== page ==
Bartleby.

All these gray, gloomy, cold days make me think of all the things I *haven’t* done in winter because of it. I have S.A.D., I know it. When winter comes I hole up like a bear, and you really don’t see me until Spring. That first day of spring I always call in sick to work, go get a big KFC bucket, and when I used to live in Richmond, go to Maymont Park with a book and my sunglasses to melt the winter crust off.

That would be mid to late April usually, but here in Pittsburgh, we really can’t expect a day like that until late June – if we’re lucky. So here lately, I’ve been forcing myself out of the house, but it’s hard. The pull of the comforter is so strong. I’m like a plant – without sun I don’t flourish.

When I was a Junior in high school I checked out that winter so bad I didn’t even turn in a term paper, which was probably the most blasphemous thing you could do at Hermitage High in 1984. I just pulled a Bartleby and stated, “I prefer not to,” when Mrs. Rasnake ordered me to write a fifteen-page paper on the Circus Maximus. I’m sorry Mrs. Rasnake I prefer not to. I’ve written 15 gazillion notecards on something I could give two farts about and as for creating something legible out of all this mess in the thick of winter and the sun hasn’t shone in three months, uh, sorry, no.

“But Juh-nell, you’ll fail English!” she gasps clutching her pearls (okay, I added that for effect).

“Uh, Mrs. Rasnake, I don’t have an ‘L’ in my first, middle, or last name,” I retorted. She points her finger out the door ordering me to the office.

Okay, I made that last part up. Mrs. Rasnake did call me that the entire school year but back then I never had the nerve to call her on it. I always wanted to and in my mind made up various clever, snarky remarks I would make in response and other more devious scenes where she would end up looking like an ass and I would finally get the attention and “coolness” I wanted. But I was always too much of a chicken. I would just sit there and Bartleby my way through the rest of the year of English – I ended up with a “D” for the semester which ruined my GPA – a big deal back then.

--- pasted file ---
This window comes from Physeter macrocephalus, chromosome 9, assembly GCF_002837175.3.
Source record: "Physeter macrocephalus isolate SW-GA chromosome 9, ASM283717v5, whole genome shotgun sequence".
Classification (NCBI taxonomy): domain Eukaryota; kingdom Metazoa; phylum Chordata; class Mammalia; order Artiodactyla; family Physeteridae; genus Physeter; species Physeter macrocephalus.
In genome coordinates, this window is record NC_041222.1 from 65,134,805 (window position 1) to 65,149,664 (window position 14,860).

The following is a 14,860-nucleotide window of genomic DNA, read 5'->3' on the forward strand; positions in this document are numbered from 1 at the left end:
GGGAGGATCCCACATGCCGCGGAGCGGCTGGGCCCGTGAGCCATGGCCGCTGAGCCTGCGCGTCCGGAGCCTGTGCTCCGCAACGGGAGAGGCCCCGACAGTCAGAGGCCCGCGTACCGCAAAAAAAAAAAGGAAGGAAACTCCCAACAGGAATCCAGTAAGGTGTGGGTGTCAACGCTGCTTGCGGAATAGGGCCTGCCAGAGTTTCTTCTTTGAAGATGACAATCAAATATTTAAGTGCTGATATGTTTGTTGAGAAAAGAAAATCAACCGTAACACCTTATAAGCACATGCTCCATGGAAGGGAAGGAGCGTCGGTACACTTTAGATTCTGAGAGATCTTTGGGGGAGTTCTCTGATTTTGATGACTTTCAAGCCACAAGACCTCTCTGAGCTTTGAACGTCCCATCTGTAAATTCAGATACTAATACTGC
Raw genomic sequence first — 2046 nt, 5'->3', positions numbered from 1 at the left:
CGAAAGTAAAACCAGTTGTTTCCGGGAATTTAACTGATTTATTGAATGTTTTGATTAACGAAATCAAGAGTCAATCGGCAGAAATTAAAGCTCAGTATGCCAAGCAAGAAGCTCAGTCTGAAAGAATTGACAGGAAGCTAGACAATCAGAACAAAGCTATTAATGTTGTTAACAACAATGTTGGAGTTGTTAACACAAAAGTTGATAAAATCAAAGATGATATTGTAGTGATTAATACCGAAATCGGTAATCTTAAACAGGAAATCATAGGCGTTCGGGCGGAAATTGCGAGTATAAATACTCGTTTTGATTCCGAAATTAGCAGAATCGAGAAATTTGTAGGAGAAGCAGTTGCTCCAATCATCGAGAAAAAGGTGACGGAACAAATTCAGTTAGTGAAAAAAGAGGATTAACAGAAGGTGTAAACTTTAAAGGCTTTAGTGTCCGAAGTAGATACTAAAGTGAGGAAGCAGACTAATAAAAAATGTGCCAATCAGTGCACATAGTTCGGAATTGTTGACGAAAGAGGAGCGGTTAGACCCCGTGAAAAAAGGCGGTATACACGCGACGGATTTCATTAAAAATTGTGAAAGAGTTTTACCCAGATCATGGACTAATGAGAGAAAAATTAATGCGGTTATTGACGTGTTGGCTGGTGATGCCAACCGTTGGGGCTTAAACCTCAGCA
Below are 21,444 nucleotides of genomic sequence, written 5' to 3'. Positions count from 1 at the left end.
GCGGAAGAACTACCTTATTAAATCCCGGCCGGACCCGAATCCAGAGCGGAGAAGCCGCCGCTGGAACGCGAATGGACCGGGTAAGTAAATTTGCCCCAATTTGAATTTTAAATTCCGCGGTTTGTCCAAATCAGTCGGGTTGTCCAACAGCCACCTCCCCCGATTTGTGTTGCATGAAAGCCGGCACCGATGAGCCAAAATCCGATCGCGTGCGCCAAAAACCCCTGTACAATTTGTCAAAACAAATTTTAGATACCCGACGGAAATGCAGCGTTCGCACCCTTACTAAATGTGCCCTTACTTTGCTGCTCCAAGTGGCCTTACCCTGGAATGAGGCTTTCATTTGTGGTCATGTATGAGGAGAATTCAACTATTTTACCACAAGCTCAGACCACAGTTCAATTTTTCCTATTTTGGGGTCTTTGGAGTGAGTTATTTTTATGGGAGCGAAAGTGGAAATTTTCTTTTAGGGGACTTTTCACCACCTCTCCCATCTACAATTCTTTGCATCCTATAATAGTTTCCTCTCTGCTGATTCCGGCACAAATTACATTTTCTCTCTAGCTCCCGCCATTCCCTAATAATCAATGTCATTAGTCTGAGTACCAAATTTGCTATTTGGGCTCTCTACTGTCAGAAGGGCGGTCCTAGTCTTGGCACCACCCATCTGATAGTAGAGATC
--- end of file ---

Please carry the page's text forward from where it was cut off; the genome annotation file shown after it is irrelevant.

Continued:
Those of you who spent high school competing with one another for the highest GPA’s will know what I’m talking about here. At my school your GPA meant the difference between UVA and J. Sargeant Reynolds Community College down the road. And we were all just poor enough to really want that scholarship. Isn’t it amazing that something that meant so much back then is like ashes at the end of a cigarette now? Remember when crap like that was important? Weird, huh?

Why do I remember this? It always amazed me that a teacher could go 180 days and not learn a student’s name or even something that was remotely close to it. So when I became a teacher, it was the first thing I did. Learn their names and more than that, learn who these creatures were in the desks before me. More than just bored eyes and tapping fingers and shaking, bored feet in Etnie shoes. They’re not just grades in a book, they’re people.

But I digress. I suppose I’ll never flourish in winter. I’ve got a sunbox now, and at least it gets me out the door – I don’t call in sick like I used to. I slog to work with the rest of the lemmings. But I still think bears have it pretty good.